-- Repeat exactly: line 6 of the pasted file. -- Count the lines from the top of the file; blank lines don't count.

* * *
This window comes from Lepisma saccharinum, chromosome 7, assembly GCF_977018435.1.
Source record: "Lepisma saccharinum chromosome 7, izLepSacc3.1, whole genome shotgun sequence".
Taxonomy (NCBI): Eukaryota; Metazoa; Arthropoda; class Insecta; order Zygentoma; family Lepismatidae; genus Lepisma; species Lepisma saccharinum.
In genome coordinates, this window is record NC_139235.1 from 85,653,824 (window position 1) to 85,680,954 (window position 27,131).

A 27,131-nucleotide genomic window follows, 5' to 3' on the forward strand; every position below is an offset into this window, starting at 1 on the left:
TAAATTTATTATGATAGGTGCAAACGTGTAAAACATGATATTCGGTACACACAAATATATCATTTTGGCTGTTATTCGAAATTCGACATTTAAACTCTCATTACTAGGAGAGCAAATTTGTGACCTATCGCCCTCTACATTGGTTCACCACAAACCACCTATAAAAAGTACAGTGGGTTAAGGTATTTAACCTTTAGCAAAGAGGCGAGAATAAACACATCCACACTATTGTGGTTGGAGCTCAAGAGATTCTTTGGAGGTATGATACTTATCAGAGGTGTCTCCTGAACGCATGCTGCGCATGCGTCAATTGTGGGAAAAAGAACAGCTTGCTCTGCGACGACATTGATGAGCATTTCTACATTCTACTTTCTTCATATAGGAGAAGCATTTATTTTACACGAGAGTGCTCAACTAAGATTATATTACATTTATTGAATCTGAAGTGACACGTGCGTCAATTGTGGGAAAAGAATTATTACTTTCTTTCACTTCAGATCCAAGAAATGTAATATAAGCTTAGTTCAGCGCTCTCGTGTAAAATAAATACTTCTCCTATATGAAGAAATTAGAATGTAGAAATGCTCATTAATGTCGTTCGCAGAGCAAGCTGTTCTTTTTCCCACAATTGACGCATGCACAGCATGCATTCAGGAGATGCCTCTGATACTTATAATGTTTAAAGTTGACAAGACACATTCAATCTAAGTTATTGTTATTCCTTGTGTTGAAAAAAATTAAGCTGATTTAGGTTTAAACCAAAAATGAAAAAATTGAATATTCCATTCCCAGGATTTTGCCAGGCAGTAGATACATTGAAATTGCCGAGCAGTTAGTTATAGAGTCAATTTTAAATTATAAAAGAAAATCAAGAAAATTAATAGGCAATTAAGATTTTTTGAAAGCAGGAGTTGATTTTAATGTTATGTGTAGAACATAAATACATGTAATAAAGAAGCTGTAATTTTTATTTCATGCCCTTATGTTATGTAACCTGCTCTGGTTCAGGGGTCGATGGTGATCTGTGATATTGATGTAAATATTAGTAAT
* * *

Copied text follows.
TAAATTTATTATGATAGGTGCAAACGTGTAAAACATGATATTCGGTACACACAAATATATCATTTTGGCTGTTATTCGAAATTCGACATTTAAACTCTCATTACTAGGAGAGCAAATTTGTGACCTATCGCCCTCTACATTGGTTCACCACAAACCACCTATAAAAAGTACAGTGGGTTAAGGTATTTAACCTTTAGCAAAGAGGCGAGAATAAACACATCCACACTATTGTGGTTGGAGCTCAAGAGATTCTTTGGAGGTATGATACTTATCAGAGGTGTCTCCTGAACGCATGCTGCGCATGCGTCAATTGTGGGAAAAAGAACAGCTTGCTCTGCGACGACATTGATGAGCATTTCTACATTCTACTTTCTTCATATAGGAGAAGCATTTATTTTACACGAGAGTGCTCAACTAAGATTATATTACATTTATTGAATCTGAAGTGACACGTGCGTCAATTGTGGGAAAAGAATTATTACTTTCTTTCACTTCAGATCCAAGAAATGTAATATAAGCTTAGTTCAGCGCTCTCGTGTAAAATAAATACTTCTCCTATATGAAGAAATTAGAATGTAGAAATGCTCATTAATGTCGTTCGCAGAGCAAGCTGTTCTTTTTCCCACAATTGACGCATGCACAGCATGCATTCAGGAGATGCCTCTGATACTTATAATGTTTAAAGTTGACAAGACACATTCAATCTAAGTTATTGTTATTCCTTGTGTTGAAAAAAATTAAGCTGATTTAGGTTTAAACCAAAAATGAAAAAATTGAATATTCCATTCCCAGGATTTTGCCAGGCAGTAGATACATTGAAATTGCCGAGCAGTTAGTTATAGAGTCAATTTTAAATTATAAAAGAAAATCAAGAAAATTAATAGGCAATTAAGATTTTTTGAAAGCAGGAGTTGATTTTAATGTTATGTGTAGAACATAAATACATGTAATAAAGAAGCTGTAATTTTTATTTCATGCCCTTATGTTATGTAACCTGCTCTGGTTCAGGGGTCGATGGTGATCTGTGATATTGATGTAAATATTAGTAAT